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OVI conviction for Huron man whose fiancee was decapitated in '92 crash

Emil Whitis • Mar 17, 2012 at 8:00 AM

Twenty years ago, Walter Butkus was charged with driving while intoxicated after surviving a Cedar Point Road wreck in which his fiancée was decapitated.

A glitch in the breathalyzer test had allowed Butkus to avoid drunken driving charges, but he still pleaded guilty to involuntary manslaughter.

He served about three years in prison for the death of his fiancée, Heather Kolton, 24, of Twinsburg.

He was released from prison in 1999.

Zip forward to 7:15 p.m. Wednesday, at the intersection of Williams Street and West Cleveland Road in Huron.

Butkus, now 50, was pulled over by Huron police after they noticed the brake lights on his trailer weren’t working, a police report said.

When police told him about the problem, Butkus stumbled out of his 1998 Ford Explorer. Officers smelled alcohol on his breath, the report said.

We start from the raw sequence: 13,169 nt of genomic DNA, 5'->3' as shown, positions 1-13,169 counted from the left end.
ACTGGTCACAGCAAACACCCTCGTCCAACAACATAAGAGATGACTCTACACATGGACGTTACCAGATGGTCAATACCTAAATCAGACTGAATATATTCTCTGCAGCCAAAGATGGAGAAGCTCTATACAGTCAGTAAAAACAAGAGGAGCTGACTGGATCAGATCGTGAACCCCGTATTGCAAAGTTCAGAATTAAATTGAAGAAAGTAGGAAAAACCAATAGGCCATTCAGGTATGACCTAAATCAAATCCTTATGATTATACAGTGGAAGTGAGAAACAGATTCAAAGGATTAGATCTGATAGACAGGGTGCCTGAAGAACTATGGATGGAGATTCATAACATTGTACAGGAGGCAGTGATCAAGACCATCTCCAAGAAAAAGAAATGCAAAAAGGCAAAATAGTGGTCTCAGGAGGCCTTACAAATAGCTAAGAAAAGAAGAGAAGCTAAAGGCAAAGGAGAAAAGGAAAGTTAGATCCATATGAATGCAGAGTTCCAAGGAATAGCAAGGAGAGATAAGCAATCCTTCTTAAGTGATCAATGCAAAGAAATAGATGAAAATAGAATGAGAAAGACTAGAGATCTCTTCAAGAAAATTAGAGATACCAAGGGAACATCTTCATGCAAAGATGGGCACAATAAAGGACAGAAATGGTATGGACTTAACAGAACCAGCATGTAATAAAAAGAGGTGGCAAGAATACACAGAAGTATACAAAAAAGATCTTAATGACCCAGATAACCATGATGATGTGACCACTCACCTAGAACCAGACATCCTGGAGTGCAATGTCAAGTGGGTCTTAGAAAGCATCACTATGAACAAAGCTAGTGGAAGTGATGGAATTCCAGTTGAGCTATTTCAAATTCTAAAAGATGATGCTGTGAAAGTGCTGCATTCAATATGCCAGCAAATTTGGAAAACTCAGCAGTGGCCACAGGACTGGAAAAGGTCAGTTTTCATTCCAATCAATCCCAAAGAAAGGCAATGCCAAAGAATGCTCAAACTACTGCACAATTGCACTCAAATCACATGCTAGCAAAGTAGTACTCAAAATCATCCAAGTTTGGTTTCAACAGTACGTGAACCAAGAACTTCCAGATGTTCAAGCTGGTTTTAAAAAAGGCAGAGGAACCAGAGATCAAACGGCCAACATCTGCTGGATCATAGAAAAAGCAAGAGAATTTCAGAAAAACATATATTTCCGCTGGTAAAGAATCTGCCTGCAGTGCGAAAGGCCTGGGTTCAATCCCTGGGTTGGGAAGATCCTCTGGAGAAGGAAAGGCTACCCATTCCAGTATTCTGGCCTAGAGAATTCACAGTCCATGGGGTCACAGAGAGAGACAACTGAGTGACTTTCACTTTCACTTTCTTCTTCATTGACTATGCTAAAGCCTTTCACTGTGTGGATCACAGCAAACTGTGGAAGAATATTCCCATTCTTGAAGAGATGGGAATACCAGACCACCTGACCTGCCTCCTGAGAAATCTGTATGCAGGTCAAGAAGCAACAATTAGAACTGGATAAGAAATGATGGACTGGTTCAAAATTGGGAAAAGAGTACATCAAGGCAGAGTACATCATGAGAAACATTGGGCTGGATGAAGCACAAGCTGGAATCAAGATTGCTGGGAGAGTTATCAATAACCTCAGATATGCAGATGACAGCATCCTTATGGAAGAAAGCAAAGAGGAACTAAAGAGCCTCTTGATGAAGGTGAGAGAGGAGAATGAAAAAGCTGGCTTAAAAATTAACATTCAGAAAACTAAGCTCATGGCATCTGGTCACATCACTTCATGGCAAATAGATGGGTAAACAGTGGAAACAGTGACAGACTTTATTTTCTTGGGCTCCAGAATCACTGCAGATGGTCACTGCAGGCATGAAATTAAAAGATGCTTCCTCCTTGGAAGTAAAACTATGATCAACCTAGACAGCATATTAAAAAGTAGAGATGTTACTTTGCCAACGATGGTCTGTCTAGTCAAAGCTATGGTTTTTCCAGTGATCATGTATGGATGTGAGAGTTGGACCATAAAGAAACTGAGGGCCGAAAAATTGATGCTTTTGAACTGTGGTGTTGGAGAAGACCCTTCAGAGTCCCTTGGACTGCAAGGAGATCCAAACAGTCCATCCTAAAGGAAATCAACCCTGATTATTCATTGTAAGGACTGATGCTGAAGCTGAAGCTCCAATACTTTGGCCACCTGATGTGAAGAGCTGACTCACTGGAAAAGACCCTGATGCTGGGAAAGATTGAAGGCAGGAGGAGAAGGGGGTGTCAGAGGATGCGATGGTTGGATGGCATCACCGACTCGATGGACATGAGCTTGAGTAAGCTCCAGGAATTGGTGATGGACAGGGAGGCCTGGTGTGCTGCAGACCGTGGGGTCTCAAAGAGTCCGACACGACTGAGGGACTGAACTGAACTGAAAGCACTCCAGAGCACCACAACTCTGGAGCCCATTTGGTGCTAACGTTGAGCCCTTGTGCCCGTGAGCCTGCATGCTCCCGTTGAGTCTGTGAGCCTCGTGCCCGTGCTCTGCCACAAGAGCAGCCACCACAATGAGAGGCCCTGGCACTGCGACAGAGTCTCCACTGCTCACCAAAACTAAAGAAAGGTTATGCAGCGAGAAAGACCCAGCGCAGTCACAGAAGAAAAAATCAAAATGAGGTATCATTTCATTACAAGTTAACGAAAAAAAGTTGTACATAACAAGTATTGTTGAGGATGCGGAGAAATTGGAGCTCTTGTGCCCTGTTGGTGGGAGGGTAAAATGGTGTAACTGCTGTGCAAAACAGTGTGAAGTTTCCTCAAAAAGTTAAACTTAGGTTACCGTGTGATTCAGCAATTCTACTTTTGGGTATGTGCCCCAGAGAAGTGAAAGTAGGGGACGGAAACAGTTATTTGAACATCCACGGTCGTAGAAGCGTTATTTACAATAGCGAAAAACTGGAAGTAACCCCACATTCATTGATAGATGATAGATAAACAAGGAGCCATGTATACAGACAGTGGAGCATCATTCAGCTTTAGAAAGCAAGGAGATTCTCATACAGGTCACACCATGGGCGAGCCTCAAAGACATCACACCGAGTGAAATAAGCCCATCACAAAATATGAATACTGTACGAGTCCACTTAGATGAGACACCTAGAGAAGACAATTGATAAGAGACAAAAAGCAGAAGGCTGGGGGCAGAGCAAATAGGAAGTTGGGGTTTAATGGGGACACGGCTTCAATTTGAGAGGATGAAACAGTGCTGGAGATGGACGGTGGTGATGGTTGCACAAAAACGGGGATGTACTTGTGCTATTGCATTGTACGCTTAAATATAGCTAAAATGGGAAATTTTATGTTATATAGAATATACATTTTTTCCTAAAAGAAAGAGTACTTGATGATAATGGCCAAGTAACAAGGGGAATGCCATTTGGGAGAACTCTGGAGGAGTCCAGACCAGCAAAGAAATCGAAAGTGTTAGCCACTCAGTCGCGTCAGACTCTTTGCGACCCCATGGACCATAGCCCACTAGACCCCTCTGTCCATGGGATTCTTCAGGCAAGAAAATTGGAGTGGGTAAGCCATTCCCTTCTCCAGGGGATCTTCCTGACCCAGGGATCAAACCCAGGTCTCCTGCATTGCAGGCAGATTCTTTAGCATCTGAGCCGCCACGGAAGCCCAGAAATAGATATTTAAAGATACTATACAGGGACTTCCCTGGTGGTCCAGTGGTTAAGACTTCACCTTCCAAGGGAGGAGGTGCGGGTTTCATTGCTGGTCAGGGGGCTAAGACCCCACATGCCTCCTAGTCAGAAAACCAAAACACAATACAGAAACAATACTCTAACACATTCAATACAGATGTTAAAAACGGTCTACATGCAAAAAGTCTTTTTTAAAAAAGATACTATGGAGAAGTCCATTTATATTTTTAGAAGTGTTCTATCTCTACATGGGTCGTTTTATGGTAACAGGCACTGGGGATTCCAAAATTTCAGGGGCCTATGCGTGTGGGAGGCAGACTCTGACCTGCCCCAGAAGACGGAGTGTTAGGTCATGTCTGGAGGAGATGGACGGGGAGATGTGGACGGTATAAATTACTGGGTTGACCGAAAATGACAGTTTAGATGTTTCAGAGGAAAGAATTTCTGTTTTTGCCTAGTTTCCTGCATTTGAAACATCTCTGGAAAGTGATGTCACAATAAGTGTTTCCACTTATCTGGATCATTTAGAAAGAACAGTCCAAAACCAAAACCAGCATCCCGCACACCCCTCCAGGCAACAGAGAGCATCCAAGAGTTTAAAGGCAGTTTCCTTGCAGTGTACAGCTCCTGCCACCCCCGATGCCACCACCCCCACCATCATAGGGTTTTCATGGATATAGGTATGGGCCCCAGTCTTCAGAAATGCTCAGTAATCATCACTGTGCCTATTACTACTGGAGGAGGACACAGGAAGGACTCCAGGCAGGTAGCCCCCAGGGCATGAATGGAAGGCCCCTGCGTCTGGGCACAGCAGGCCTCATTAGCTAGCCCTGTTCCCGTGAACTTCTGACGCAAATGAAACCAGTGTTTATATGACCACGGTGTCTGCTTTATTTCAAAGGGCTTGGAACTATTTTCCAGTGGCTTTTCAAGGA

That was easy to explain, Butkus told police — it was from a prescribed cough syrup he’d been taking.

A breathalyzer test soon revealed his blood-alcohol content was 0.232 percent, well over the legal limit of 0.08 percent, the report said.

At the time, Butkus was already on unsupervised probation from his last drunken driving conviction in 2008, police said.

When Butkus got out of prison in 1999, he went on to land three OVI convictions in Huron Municipal court — one each in 2002, 2004 and 2008.

He was also charged twice with disorderly conduct intoxicated in Sandusky, according to Sandusky Municipal Court records.

Butkus pleaded no contest to this latest OVI charge Friday.

A judge sentenced him to 180 days in jail and fined him $1,000. His license is also suspended for five years.

On Oct. 4, 1992, Butkus crashed his 1987 Chrysler Conquest on Cedar Point Road. Kolton was in the passenger seat when the car veered off the left side of the road and smashed into a telephone pole, according to Register archives. Kolton was beheaded in the collision.

“He still hasn’t got it,” Huron police Chief Bob Lippert said. “He probably never will.”

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